Happy Missionaries Urged to Appreciate Life
“ARE you students or alumni happy?” That is what F. W. Franz, vice-president of the Watch Tower Society, asked the graduating 43rd Class of the Watchtower Bible School of Gilead, gathered on March 12 in New York city. “I don’t mean happy because you are graduating, but happy in general. Well, you ought to be happy because we have entered the fifth decade of a remarkable time.”
What time? Franz showed that it was the blessed time mentioned at Daniel 12:12; being due to ‘true knowledge having become abundant because of many roving about’ in God’s Word. (Dan. 12:4) As a result, today Jehovah’s witnesses are experiencing a knowledge explosion. In conclusion Franz told the students: “Happy are you for having roved through the Bible and partaken of this abundant knowledge! Happy will you be as you lovingly and zealously share it with others!”
An example of the happiness that lay in store for them was brought out by another speaker, Max Larson. He told of one town 500 miles from Santiago, Chile, where a convention was to be held. There were a zealous group of missionaries and a congregation of thirty-six Witnesses in that town. How many came to the convention? All thirty-six? Even more; 100 came to that assembly of Jehovah’s witnesses 500 miles away!
To these happy missionaries with such happy prospects N. H. Knorr, president of the Watch Tower Society, spoke on appreciating life and the part maturity plays in holding on to that life. He began: “How do we think about life? How much time do we allow ourselves to meditate on the subject of life? How did we get to be? After we are here . . . what are we going to do with life? From where did you get this life? Your life, in fact, began with God, for when we go back far enough we come to Adam, and the Bible tells us that Adam was the son of God. (Luke 3:38) God is the Source of life. (Ps. 36:9) You have enjoyed life up until now, but you can enjoy it still more in the future. Life is so important, for without it we cannot have anything nor can we do anything for others. As it says at Ecclesiastes 9:5, 10, in death there is no consciousness, no work or wisdom. With life we can show others the way to life.”
Among other things, Knorr further observed: “If we appreciate life we will give God credit for the fact that we are alive. With life we can work, we can make others happy. To hold on to life we must keep on taking in knowledge of God and of his Son, for this means everlasting life. (John 17:3) Even Jesus Christ had to keep on taking in knowledge. And that is why maturing is so important. Maturity helps us to hold on to life, to enhance our life, to keep it forever. And let us keep humble, never thinking we know it all. We don’t. There is so much for us to learn. . . .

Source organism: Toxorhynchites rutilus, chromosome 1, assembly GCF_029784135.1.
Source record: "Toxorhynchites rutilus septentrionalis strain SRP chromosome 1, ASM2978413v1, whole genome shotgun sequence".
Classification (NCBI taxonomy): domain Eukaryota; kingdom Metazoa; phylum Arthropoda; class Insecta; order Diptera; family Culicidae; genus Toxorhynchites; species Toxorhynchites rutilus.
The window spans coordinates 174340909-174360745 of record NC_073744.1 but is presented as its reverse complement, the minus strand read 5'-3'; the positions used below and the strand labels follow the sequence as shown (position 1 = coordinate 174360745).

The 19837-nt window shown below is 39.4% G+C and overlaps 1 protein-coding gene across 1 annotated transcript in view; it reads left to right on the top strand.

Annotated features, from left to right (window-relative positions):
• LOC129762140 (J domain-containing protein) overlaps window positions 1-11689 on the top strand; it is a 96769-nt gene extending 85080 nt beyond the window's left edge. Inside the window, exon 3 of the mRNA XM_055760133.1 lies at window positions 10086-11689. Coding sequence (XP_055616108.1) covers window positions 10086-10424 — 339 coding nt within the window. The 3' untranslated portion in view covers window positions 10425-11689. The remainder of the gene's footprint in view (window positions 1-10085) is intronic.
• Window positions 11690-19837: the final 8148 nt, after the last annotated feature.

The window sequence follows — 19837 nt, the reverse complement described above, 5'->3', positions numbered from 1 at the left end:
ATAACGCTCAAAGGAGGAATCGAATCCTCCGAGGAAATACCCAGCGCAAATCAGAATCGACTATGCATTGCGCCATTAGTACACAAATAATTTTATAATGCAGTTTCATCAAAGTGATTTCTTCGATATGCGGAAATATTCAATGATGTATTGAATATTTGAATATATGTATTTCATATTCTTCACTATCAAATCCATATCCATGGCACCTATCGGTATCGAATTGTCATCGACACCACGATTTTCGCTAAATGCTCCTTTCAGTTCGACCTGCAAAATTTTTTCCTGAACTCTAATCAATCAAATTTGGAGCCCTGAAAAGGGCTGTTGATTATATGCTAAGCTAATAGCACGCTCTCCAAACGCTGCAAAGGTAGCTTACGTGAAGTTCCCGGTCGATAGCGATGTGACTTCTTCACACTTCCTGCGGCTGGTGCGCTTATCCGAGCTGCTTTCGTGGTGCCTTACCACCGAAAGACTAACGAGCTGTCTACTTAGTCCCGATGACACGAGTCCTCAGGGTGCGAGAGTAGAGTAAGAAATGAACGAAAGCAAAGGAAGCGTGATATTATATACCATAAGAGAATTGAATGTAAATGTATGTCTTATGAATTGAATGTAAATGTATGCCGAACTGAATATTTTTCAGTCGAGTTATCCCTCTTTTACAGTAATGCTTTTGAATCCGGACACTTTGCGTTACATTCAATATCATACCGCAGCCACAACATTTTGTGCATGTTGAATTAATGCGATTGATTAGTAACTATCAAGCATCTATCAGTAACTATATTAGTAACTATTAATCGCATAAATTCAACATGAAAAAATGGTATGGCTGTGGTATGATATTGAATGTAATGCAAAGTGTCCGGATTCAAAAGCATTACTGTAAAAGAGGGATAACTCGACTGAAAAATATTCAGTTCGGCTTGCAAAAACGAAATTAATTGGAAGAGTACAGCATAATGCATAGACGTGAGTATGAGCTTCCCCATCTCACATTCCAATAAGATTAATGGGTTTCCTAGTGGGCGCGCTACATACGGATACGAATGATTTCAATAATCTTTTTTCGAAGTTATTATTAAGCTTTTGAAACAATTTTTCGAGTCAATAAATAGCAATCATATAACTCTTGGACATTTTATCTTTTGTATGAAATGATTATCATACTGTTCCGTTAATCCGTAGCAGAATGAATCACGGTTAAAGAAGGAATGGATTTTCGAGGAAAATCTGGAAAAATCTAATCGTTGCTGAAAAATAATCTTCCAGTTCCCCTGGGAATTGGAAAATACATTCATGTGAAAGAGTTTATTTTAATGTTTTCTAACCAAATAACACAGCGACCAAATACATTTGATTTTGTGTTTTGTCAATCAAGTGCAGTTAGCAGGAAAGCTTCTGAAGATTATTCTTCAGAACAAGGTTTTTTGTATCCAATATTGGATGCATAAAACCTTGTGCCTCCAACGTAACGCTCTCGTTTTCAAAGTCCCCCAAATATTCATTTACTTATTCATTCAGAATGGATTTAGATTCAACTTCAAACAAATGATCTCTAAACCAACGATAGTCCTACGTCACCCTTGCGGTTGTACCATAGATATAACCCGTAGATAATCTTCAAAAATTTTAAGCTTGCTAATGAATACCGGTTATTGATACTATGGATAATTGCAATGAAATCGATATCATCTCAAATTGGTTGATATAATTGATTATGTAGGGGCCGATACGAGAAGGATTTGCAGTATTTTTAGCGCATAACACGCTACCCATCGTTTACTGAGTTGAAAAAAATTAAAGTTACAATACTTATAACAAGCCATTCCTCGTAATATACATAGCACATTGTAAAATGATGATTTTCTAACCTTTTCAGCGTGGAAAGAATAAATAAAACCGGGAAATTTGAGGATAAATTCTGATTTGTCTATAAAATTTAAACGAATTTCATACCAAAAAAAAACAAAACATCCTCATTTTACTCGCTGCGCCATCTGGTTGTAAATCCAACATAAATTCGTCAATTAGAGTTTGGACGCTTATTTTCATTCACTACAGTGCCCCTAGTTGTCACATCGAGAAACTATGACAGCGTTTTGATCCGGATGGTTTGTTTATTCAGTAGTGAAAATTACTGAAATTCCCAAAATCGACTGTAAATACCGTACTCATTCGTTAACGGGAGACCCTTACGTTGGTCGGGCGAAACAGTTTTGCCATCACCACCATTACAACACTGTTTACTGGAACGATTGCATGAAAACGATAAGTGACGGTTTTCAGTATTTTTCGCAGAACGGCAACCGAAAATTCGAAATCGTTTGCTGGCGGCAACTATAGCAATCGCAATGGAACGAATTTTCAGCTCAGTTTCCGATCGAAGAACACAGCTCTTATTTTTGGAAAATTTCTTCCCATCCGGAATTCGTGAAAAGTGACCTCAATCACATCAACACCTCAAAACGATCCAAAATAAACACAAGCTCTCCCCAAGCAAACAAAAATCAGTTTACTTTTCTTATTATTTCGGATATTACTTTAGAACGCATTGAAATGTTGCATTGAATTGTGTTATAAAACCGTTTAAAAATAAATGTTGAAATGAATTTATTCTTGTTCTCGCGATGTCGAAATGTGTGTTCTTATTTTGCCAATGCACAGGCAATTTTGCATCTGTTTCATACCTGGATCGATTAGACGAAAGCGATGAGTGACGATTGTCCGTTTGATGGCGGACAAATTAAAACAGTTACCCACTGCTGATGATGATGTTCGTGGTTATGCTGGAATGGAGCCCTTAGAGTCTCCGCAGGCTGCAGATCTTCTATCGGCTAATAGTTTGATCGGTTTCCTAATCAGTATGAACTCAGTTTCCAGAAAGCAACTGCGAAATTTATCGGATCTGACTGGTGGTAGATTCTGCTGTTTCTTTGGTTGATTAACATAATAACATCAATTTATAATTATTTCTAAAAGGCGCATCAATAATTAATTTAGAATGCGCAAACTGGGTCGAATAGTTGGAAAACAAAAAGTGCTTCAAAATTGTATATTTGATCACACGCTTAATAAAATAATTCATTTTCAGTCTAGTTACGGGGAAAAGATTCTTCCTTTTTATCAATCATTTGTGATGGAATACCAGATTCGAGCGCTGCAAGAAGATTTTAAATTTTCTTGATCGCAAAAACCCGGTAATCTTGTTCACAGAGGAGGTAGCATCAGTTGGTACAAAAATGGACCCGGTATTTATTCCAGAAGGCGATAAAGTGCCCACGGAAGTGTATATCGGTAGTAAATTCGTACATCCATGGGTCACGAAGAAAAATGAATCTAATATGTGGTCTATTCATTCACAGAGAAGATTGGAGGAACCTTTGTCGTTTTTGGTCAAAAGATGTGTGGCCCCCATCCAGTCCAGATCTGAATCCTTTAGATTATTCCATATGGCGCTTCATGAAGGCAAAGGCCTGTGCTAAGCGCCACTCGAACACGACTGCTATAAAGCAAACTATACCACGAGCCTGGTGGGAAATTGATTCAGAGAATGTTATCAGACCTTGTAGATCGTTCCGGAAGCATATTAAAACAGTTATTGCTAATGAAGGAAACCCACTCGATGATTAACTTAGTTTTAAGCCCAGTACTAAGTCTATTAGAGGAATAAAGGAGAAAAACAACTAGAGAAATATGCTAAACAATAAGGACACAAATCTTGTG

“We are happy for you. All of us are backing you up, but more than all else, God is with you. He is interested in you and backing you up. He gave you life in the first place. May you always press on, seeking maturity, because as you gain maturity you will have a stronger hold on life, everlasting life.” After these remarks he handed out the diplomas to those that had earned them, the great majority. The 103 students had come from twelve countries and were being sent to twenty-nine different lands. They were rather young folks, their average age being twenty-six years, and had been dedicated Christian ministers for an average of eleven years.
The highlights of the afternoon’s program, which was provided by the students themselves, also served to heighten appreciation of life. Very touching as well as inspiring was the graphic portrayal of a Witness who had spent two years in prison, living on crusts of bread, and who held on to her hope of life in God’s new order by calling to mind choice passages from the book of Philippians. An hour-long Bible drama in costume that dealt with God’s ancient merciful provision for the unintentional manslayer in the cities of refuge, and which provision was shown to have its counterpart in our day, pointed to the same moral. Most forcefully it made its point that life depends upon obedience to God and that life is worth more than any material possessions one might have.
Yes, without doubt the graduation program underscored not only the happiness of the missionaries but also appreciation of life. It was greatly enjoyed by the some 2,000 guests, friends and relatives, some of whom had come from as far west as Hawaii and as far east as London, England.